Yes—and it does delight me to hear of your garden full of roses and soul full of comforts! You have the right to both—you have the key to both. You have written enough to live by, though only beginning to write, as you say of yourself. And this reminds me to remind you that when I talked of coveting most the authorship of your 'Pippa,' I did not mean to call it your finest work (you might reproach me for that), but just to express a personal feeling. Do you know what it is to covet your neighbour's poetry?—not his fame, but his poetry?—I dare say not. You are too generous. And, in fact, beauty is beauty, and, whether it comes by our own hand or another's, blessed be the coming of it! I, besides, feel that. And yet—and yet, I have been aware of a feeling within me which has spoken two or three times to the effect of a wish, that I had been visited with the vision of 'Pippa,' before you—and confiteor tibi—I confess the baseness of it. The conception is, to my mind, most exquisite and altogether original—and the contrast in the working out of the plan, singularly expressive of various faculty.

Is the poem under your thumb, emerging from it? and in what metre? May I ask such questions?

And does Mr. Carlyle tell you that he has forbidden all 'singing' to this perverse and froward generation, which should work and not sing? And have you told Mr. Carlyle that song is work, and also the condition of work? I am a devout sitter at his feet—and it is an effort to me to think him wrong in anything—and once when he told me to write prose and not verse, I fancied that his opinion was I had mistaken my calling,—a fancy which in infinite kindness and gentleness he stooped immediately to correct. I never shall forget the grace of that kindness—but then! For him to have thought ill of me, would not have been strange—I often think ill of myself, as God knows. But for Carlyle to think of putting away, even for a season, the poetry of the world, was wonderful, and has left me ruffled in my thoughts ever since. I do not know him personally at all. But as his disciple I ventured (by an exceptional motive) to send him my poems, and I heard from him as a consequence. 'Dear and noble' he is indeed—and a poet unaware of himself; all but the sense of music. You feel it so—do you not? And the 'dear sir' has let him have the 'letter of Cromwell,' I hope; and satisfied 'the obedient servant.' The curious thing in this world is not the stupidity, but the upper-handism of the stupidity. The geese are in the Capitol, and the Romans in the farmyard—and it seems all quite natural that it should be so, both to geese and Romans!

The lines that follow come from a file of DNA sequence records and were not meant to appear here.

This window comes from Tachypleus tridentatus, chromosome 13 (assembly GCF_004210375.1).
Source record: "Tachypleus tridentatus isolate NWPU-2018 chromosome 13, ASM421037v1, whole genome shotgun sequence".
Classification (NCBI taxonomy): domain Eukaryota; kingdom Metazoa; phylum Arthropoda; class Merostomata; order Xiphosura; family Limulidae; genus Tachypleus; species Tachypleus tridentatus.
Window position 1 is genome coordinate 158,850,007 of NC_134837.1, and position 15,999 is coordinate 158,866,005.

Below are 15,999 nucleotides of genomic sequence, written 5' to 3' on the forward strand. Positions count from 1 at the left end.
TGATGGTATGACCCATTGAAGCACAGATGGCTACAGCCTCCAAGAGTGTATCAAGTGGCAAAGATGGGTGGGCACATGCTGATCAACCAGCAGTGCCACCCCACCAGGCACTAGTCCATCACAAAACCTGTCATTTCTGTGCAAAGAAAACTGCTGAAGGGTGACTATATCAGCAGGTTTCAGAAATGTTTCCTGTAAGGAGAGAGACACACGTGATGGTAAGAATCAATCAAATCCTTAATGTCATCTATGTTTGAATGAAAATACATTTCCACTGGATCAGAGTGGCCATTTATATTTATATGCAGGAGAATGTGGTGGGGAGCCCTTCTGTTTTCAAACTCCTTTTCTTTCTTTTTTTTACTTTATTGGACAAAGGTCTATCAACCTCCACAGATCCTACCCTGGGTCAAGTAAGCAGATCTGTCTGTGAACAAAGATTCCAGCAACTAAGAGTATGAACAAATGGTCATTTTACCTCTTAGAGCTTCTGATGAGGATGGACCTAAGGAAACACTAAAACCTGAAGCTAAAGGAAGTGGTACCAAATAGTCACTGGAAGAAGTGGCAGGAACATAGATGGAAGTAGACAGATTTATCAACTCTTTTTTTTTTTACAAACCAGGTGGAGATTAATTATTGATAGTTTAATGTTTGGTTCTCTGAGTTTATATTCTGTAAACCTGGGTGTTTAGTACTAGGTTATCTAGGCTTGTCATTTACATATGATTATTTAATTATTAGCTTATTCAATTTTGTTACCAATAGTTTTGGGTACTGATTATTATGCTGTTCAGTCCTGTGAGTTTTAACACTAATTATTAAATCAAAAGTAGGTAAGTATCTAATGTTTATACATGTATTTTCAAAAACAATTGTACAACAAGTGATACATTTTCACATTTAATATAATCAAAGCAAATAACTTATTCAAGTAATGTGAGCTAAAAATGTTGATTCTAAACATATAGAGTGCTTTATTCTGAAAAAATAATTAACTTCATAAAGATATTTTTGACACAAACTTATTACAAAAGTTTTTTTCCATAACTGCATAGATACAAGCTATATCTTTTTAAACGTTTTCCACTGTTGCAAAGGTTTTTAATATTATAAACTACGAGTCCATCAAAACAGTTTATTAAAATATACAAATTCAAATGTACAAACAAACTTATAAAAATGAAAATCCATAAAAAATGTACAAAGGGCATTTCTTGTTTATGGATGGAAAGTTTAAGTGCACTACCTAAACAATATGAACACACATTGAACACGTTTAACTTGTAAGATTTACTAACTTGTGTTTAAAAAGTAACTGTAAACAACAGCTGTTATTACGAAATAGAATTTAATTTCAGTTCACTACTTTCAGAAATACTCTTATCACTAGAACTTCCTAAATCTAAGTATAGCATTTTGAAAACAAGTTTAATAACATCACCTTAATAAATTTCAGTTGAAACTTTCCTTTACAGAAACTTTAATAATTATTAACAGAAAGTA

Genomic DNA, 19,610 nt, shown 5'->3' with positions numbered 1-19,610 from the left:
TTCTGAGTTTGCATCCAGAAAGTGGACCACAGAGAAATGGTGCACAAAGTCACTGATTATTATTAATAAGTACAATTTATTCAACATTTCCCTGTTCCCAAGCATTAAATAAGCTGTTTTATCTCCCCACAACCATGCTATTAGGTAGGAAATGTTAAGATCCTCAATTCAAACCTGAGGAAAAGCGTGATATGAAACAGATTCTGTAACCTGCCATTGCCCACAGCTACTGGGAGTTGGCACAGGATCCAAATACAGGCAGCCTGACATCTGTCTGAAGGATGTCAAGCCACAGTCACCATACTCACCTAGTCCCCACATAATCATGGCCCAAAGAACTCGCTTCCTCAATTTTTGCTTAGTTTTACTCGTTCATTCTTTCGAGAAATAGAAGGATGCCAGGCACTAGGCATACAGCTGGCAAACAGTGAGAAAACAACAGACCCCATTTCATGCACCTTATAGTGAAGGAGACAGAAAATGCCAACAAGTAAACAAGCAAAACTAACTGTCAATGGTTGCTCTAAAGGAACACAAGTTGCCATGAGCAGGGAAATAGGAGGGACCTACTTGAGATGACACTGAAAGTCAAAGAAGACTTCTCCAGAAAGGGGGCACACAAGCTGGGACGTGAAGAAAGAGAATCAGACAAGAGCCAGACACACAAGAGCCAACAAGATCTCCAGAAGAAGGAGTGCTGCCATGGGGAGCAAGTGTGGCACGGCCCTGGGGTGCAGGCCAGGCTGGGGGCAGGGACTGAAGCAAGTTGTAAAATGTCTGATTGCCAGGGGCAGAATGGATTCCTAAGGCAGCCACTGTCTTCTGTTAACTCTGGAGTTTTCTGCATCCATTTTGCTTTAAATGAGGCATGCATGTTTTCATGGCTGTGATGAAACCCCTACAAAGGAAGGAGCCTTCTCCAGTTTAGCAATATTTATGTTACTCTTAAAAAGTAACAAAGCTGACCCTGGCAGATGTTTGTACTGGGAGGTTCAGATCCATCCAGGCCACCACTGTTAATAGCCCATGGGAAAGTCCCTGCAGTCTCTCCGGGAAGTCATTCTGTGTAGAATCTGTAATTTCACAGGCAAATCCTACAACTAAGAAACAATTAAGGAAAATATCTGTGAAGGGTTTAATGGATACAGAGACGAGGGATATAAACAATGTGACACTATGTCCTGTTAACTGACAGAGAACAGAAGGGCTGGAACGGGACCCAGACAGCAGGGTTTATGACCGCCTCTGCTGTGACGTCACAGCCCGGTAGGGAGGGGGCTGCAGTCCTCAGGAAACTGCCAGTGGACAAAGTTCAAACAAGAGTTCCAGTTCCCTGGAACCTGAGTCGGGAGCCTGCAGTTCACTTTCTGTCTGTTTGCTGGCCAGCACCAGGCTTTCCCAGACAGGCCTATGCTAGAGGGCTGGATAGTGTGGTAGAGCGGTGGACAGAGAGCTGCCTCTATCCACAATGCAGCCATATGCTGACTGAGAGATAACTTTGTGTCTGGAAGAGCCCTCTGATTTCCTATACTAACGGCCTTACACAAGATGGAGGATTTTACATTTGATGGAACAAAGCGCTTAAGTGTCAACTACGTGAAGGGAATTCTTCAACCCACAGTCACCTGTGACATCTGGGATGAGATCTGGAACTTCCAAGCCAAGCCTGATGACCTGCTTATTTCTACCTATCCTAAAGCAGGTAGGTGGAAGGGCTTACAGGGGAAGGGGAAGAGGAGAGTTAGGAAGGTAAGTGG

But there are things you say, which seem to me supernatural, for reasons which I know and for reasons which I don't know. You will let me be grateful to you,—will you not? You must, if you will or not. And also—I would not wait for more leave—if I could but see your desk—as I do your death's heads and the spider-webs appertaining; but the soul of Cornelius Agrippa fades from me.

Ever faithfully yours,


R.B. to E.B.B.

Wednesday Morning—Spring! [Post-mark, February 26, 1845.]

Real warm Spring, dear Miss Barrett, and the birds know it; and in Spring I shall see you, surely see you—for when did I once fail to get whatever I had set my heart upon? As I ask myself sometimes, with a strange fear.

I took up this paper to write a great deal—now, I don't think I shall write much—'I shall see you,' I say!

That 'Luria' you enquire about, shall be my last play—for it is but a play, woe's me! I have one done here, 'A Soul's Tragedy,' as it is properly enough called, but that would not do to end with (end I will), and Luria is a Moor, of Othello's country, and devotes himself to something he thinks Florence, and the old fortune follows—all in my brain yet, but the bright weather helps and I will soon loosen my Braccio and Puccio (a pale discontented man), and Tiburzio (the Pisan, good true fellow, this one), and Domizia the Lady—loosen all these on dear foolish (ravishing must his folly be), golden-hearted Luria, all these with their worldly-wisdom and Tuscan shrewd ways; and, for me, the misfortune is, I sympathise just as much with these as with him,—so there can no good come of keeping this wild company any longer, and 'Luria' and the other sadder ruin of one Chiappino—these got rid of, I will do as you bid me, and—say first I have some Romances and Lyrics, all dramatic, to dispatch, and then, I shall stoop of a sudden under and out of this dancing ring of men and women hand in hand, and stand still awhile, should my eyes dazzle, and when that's over, they will be gone and you will be there, pas vrai? For, as I think I told you, I always shiver involuntarily when I look—no, glance—at this First Poem of mine to be. 'Now,' I call it, what, upon my soul,—for a solemn matter it is,—what is to be done now, believed now, so far as it has been revealed to me—solemn words, truly—and to find myself writing them to any one else! Enough now.